About NL4WorldBank

The World Bank Team at the Royal Netherlands Embassy tweets about news related to Dutch organizations interested in working with the #WorldBank. #NL4WorldBank

World Bank Group will no longer finance upstream oil and gas after 2019

Paris, 12 December, 2017 – At the One Planet Summit convened by President Emmanuel Macron of France, United Nations Secretary General Antonio Guterres, and World Bank Group President Jim Yong Kim, the World Bank Group made a number of new announcements in line with its ongoing support to developing countries for the effective implementation of the Paris Agreement’s goals.

 

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Lessons from the Field: Bangladesh, Mobile Money and Financial Literacy for Women

MFS-Bangladesh_780x439.pngThe World Bank Group’s (WBG) Universal Financial Access 2020 (UFA2020) envisions that all adults worldwide will have access to a transaction account or an electronic instrument to store money, send payments and receive deposits by 2020.

The lack of financial inclusion is a pressing issue in Bangladesh, and women are disproportionately excluded: only 26% of women have accounts at financial institutions. Mobile financial services (MFS) are well positioned to deliver financial services to segments that can prove prohibitively expensive for banks, such as women in rural areas. Despite the strong growth of the mobile financial services (MFS) market, only 6% of women have MFS accounts.   Continue reading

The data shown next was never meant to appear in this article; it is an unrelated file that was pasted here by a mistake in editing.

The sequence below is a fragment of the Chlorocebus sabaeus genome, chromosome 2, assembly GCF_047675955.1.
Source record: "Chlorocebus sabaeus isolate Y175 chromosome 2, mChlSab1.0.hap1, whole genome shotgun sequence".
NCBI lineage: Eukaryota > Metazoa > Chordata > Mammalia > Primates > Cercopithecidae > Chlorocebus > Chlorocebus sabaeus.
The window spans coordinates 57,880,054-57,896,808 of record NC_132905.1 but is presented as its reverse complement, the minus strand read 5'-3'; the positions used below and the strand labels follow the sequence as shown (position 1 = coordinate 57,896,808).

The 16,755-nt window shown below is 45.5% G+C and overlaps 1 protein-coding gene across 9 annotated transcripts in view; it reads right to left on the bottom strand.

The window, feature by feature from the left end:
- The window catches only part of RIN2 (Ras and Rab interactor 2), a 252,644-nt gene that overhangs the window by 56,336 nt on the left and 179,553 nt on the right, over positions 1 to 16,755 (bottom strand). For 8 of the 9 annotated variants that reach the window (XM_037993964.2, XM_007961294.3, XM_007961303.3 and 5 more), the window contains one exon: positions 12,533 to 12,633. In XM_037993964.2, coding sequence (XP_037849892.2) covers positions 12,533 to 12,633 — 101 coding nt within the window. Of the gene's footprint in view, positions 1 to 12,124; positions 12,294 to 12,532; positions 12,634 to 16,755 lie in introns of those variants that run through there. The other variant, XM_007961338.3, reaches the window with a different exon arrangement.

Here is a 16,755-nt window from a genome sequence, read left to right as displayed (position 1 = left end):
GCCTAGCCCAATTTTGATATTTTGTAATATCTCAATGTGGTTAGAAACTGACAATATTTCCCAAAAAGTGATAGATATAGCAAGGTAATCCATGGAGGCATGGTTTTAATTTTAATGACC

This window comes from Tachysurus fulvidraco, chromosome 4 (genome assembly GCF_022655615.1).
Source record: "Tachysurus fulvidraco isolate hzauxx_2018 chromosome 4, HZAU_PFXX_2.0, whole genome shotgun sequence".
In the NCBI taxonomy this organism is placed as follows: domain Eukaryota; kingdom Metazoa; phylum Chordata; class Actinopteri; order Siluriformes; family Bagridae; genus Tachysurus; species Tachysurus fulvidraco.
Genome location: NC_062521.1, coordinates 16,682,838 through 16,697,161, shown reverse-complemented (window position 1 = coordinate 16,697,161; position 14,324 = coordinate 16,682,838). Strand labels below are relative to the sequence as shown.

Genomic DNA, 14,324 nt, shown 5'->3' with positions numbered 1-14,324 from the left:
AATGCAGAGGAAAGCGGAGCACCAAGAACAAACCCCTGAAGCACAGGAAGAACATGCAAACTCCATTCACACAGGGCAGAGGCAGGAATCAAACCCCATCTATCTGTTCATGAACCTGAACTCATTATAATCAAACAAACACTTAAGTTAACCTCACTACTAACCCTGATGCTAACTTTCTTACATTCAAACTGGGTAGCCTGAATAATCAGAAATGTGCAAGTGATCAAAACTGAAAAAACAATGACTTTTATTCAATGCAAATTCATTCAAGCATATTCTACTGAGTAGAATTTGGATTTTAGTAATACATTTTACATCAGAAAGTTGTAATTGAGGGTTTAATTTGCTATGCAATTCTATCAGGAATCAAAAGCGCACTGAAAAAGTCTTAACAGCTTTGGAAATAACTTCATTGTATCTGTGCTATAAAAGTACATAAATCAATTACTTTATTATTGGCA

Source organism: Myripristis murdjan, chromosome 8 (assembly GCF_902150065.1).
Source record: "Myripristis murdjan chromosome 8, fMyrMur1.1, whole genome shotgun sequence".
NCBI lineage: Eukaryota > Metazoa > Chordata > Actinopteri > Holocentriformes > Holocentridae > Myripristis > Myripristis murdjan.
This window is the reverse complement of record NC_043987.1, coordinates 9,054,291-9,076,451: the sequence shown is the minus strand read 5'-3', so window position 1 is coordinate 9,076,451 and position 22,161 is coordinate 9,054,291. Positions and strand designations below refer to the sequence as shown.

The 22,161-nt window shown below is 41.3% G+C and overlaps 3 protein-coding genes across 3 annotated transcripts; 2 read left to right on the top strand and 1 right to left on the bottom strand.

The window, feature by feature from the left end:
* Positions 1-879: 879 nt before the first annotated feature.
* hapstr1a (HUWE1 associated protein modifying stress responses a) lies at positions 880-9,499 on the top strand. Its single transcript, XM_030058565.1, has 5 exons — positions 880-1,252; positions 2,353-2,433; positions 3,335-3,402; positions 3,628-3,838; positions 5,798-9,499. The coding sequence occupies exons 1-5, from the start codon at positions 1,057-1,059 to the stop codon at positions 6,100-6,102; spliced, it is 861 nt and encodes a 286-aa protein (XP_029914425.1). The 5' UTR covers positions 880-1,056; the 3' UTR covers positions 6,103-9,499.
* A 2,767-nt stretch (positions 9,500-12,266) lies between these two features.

Towards a Climate-Smart World: 12 Ways for a Resilient Future

In early 2016, the Fiji province of Ra was hit by Cyclone Winston, the biggest storm ever cycloon.pngrecorded in the Southern Hemisphere, impacting 62% of the Fiji population and caused F$2 Billion in damage (20% of GDP). It killed 44 people, injured hundreds and left 131,000 people homeless. The Category 5 storm first made landfall in Ra, leaving its communities completely devastated. Cyclone Winston was an example of new enemies facing communities. Enemies that are linked to climate change.

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Getting to financial close on PPPs: Aligning transaction advisor payment terms with project success

Getting to commercial close on a Public-Private Partnership (PPP) transaction is a major 2363688612_6d71737477_bmilestone. But the deal is far from done. Getting from commercial close to financial close involves satisfying a long list of PPP contract Conditions Precedent, the terms, and conditions of lenders, among other requirements. The process is tricky and involves a lot of heavy lifting, particularly in emerging markets where the market for PPPs and supporting institutional structures may not yet be robust. None of this is news. Continue reading

Opening doors: How national IDs empower women cross border traders in East Africa

When Agnes became a young widow with four children still to raise, many people in her community thought she would have to take her children out of school. 1_VKgpfpebYFgjXAUoKewFVg But education is important to Agnes and to support her family, she turned to business and became a cross border trader.

“I buy millet in Uganda and sell it in Kenya,” she explains. “In Kenya, I buy sugar and then bring back to Uganda.”

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‘Learning for All’ Must Include Children with Disabilities

December 1, 2017– While the developing world has made strong progress towards disabled_children_masaru_goto_world_bank.jpg